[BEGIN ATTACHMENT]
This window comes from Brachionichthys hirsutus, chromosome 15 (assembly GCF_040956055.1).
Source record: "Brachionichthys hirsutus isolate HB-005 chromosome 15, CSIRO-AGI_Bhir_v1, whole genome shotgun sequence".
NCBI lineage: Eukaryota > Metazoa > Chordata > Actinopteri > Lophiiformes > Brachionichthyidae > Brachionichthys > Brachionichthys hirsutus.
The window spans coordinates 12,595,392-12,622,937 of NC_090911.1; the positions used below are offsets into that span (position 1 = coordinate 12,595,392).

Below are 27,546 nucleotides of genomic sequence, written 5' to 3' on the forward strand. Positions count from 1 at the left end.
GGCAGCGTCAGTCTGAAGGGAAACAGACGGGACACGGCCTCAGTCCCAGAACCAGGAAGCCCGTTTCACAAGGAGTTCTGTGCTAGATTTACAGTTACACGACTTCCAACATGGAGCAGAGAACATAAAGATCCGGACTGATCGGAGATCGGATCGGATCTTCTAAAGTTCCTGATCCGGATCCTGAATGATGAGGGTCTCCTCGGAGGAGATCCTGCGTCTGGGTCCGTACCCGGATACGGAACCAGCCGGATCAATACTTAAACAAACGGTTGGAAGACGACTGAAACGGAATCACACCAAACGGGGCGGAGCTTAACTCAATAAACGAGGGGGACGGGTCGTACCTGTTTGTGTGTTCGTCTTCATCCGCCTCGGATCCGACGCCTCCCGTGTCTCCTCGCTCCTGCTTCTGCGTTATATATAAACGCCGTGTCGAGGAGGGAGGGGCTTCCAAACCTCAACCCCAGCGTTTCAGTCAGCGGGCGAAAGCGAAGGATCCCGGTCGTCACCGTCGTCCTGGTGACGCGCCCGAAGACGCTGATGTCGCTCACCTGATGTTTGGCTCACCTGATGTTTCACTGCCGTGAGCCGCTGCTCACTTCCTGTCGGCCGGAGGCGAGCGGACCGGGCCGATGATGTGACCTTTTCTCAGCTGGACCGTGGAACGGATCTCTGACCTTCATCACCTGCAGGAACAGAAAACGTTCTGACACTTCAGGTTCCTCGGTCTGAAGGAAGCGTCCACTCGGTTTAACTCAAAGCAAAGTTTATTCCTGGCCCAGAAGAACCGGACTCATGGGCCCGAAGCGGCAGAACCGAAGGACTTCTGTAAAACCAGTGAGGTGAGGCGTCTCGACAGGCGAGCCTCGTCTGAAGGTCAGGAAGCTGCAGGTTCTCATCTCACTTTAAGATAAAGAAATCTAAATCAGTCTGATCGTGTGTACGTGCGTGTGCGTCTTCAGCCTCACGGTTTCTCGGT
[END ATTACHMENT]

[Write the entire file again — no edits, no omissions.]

This window comes from Brachionichthys hirsutus, chromosome 15 (assembly GCF_040956055.1).
Source record: "Brachionichthys hirsutus isolate HB-005 chromosome 15, CSIRO-AGI_Bhir_v1, whole genome shotgun sequence".
NCBI lineage: Eukaryota > Metazoa > Chordata > Actinopteri > Lophiiformes > Brachionichthyidae > Brachionichthys > Brachionichthys hirsutus.
The window spans coordinates 12,595,392-12,622,937 of NC_090911.1; the positions used below are offsets into that span (position 1 = coordinate 12,595,392).

Below are 27,546 nucleotides of genomic sequence, written 5' to 3' on the forward strand. Positions count from 1 at the left end.
GGCAGCGTCAGTCTGAAGGGAAACAGACGGGACACGGCCTCAGTCCCAGAACCAGGAAGCCCGTTTCACAAGGAGTTCTGTGCTAGATTTACAGTTACACGACTTCCAACATGGAGCAGAGAACATAAAGATCCGGACTGATCGGAGATCGGATCGGATCTTCTAAAGTTCCTGATCCGGATCCTGAATGATGAGGGTCTCCTCGGAGGAGATCCTGCGTCTGGGTCCGTACCCGGATACGGAACCAGCCGGATCAATACTTAAACAAACGGTTGGAAGACGACTGAAACGGAATCACACCAAACGGGGCGGAGCTTAACTCAATAAACGAGGGGGACGGGTCGTACCTGTTTGTGTGTTCGTCTTCATCCGCCTCGGATCCGACGCCTCCCGTGTCTCCTCGCTCCTGCTTCTGCGTTATATATAAACGCCGTGTCGAGGAGGGAGGGGCTTCCAAACCTCAACCCCAGCGTTTCAGTCAGCGGGCGAAAGCGAAGGATCCCGGTCGTCACCGTCGTCCTGGTGACGCGCCCGAAGACGCTGATGTCGCTCACCTGATGTTTGGCTCACCTGATGTTTCACTGCCGTGAGCCGCTGCTCACTTCCTGTCGGCCGGAGGCGAGCGGACCGGGCCGATGATGTGACCTTTTCTCAGCTGGACCGTGGAACGGATCTCTGACCTTCATCACCTGCAGGAACAGAAAACGTTCTGACACTTCAGGTTCCTCGGTCTGAAGGAAGCGTCCACTCGGTTTAACTCAAAGCAAAGTTTATTCCTGGCCCAGAAGAACCGGACTCATGGGCCCGAAGCGGCAGAACCGAAGGACTTCTGTAAAACCAGTGAGGTGAGGCGTCTCGACAGGCGAGCCTCGTCTGAAGGTCAGGAAGCTGCAGGTTCTCATCTCACTTTAAGATAAAGAAATCTAAATCAGTCTGATCGTGTGTACGTGCGTGTGCGTCTTCAGCCTCACGGTTTCTCGGT